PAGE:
The aim of treatment is to replenish iron stores and normalise haemoglobin concentrations.
- Increasing dietary intake alone is inadequate to treat iron deficiency anaemia.
- Valuable for primary and secondary prevention of iron deficiency.
Oral iron therapy
- There are more than 100 iron containing preparations available over the counter in Australia but few contain a therapeutic dose for the treatment IDA.
- Multivitamin-mineral supplements should be avoided because the elemental iron content is low (frequently 5 mg or less) and they may contain other ingredients that limit absorption.
- A list of currently available oral preparations for the treatment of iron deficiency anaemia in Australia, with dosing and considerations, can be found here.
- Oral iron is first-line treatment for most patients and should be continued for three months after normalisation of Hb.
- Historically, 100–200 mg of elemental iron daily in 2 to 3 divided doses have been recommended for adults. Doses as low as 60 mg on alternate days may be effective.
- Doses of 3–6 mg/kg/day of elemental iron are advised for children.
Gastrointestinal side effects such as abdominal pain, nausea, vomiting, constipation and diarrhoea are common. Black discolouration of faeces is an expected occurrence.
Strategies to manages these side effects include to:
- take with or shortly after food or at night
- start at a low dose and gradually increase, and/or
- give in smaller doses – either intermediate dose tablets or intermittent dosing (e.g. second daily to weekly).
Teeth discolouration or staining can occur with liquid iron and is best managed by diluting with water and/or drink through a straw. Brushing teeth with baking soda or peroxide may reduce discolouration.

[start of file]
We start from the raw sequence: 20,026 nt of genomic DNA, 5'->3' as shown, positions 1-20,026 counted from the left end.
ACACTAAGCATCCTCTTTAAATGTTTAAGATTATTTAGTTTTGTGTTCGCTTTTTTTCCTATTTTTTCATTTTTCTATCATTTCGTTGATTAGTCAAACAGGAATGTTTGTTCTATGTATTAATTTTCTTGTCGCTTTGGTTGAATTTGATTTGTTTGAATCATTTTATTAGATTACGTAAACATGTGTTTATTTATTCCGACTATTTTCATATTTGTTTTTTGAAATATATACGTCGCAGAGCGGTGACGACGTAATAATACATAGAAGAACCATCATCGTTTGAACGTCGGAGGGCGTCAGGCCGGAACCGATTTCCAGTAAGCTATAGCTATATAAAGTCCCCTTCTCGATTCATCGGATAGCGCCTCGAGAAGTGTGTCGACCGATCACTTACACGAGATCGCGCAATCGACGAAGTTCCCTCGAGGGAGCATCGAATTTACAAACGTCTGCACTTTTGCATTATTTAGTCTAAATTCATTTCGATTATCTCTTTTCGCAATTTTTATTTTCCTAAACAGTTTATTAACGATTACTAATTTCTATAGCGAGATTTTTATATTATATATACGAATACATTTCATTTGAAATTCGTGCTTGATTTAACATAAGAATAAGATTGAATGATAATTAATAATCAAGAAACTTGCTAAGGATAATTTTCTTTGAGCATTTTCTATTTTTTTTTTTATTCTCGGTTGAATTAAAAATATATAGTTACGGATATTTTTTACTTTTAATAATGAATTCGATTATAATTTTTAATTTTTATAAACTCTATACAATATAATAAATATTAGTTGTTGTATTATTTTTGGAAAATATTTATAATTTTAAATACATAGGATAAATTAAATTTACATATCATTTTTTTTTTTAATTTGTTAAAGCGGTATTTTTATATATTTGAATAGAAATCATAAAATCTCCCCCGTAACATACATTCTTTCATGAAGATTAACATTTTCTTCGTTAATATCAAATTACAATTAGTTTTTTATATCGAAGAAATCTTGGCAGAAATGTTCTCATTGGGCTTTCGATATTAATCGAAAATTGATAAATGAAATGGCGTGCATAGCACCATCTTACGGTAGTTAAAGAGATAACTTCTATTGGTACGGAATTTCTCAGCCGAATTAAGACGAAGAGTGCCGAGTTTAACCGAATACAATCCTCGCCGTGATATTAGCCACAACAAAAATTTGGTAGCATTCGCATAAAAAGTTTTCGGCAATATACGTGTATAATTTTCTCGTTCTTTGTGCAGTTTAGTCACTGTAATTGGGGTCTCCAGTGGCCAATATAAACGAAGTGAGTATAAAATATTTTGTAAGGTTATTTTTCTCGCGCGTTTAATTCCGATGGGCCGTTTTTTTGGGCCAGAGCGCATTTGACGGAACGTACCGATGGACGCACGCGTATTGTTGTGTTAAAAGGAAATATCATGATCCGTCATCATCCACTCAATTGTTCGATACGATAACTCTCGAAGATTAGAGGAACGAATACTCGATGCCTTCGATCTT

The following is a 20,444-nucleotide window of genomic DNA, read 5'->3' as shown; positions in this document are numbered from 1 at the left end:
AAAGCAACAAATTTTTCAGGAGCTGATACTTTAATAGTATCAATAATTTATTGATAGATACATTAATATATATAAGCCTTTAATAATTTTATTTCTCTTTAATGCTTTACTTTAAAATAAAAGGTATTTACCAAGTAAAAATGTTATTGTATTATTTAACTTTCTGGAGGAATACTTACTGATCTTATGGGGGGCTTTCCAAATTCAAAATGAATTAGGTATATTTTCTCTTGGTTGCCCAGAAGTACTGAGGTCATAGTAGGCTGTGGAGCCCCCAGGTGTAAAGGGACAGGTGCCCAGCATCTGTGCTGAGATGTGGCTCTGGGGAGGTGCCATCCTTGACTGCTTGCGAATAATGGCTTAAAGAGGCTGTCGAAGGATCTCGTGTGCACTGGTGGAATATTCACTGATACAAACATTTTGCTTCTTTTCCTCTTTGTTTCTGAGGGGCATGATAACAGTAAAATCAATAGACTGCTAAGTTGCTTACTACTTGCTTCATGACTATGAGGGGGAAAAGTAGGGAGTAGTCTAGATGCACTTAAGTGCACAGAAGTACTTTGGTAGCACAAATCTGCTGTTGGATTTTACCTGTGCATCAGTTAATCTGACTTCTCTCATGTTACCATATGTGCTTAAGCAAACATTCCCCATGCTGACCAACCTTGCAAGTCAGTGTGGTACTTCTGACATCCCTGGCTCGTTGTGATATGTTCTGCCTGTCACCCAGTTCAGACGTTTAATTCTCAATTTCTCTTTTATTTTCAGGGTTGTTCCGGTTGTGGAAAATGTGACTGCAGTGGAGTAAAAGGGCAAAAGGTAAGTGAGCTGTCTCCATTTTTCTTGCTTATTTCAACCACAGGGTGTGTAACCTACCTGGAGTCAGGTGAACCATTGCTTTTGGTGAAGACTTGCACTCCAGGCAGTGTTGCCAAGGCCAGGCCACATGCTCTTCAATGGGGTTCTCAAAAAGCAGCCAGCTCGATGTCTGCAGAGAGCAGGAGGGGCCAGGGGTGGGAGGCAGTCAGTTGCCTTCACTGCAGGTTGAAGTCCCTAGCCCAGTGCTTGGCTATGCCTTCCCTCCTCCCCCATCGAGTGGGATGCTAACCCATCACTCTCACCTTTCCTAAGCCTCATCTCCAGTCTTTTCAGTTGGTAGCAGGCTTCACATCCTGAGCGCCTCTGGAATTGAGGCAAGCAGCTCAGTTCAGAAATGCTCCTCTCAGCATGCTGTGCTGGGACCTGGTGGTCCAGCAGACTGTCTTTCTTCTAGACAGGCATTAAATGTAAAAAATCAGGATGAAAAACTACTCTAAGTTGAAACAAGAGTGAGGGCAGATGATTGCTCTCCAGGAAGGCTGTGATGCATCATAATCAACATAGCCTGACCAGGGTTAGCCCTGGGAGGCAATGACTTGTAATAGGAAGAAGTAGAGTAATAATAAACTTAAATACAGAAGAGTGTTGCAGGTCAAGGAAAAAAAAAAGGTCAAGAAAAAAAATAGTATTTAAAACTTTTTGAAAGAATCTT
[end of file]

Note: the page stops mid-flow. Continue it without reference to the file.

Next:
An inadequate response to oral iron therapy may be due to a number of reasons with more than one factor often involved.
Inadequate iron intake
- Patient not taking oral iron therapy.
- Patient taking an iron supplement or multivitamin tablet with insufficient iron content.
Inadequate iron absorption
- Concomitant consumption of inhibitors of iron absorption (e.g. tea, calcium, antacids, tetracycline, within 2 hours of iron ingestion).
- Coexisting inflammation with functional iron deficiency.
- Intestinal mucosal disorders (e.g. coeliac disease, inflammatory bowel disease).
- Impaired gastric acid secretion (including use of proton pump inhibitors).
- Gastric/intestinal bypass procedures.
- Helicobacter pylori colonisation.
Ongoing iron losses or iron requirement in excess of dose absorbed
- Occult, undiagnosed or recurrent gastrointestinal blood loss (e.g. peptic ulcer, malignancy, angiodysplasia, small bowel lesion, parasites).
- Other source of recurrent blood loss (e.g. menorrhagia due to uterine pathology or an inherited bleeding disorder such as von Willebrand disorder).
- Multiple sources of recurrent blood loss (e.g. hereditary haemorrhagic telangiectasia).
- Ongoing urinary iron losses (e.g. significant valve haemolysis).
- Renal failure responding to erythropoietin-stimulating agents.
Coexisting condition interfering with bone marrow response
- Superimposed infection, inflammation, malignancy or renal failure.
- Concomitant B12 or folate deficiency.
- Coexisting primary bone marrow disease or suppression.
Incorrect diagnosis or more than one cause of anaemia
- Anaemia of chronic disease or renal failure.
- Other causes of anaemia (e.g. haemolysis, myelodysplastic syndromes, congenital anaemia, endocrine disorders).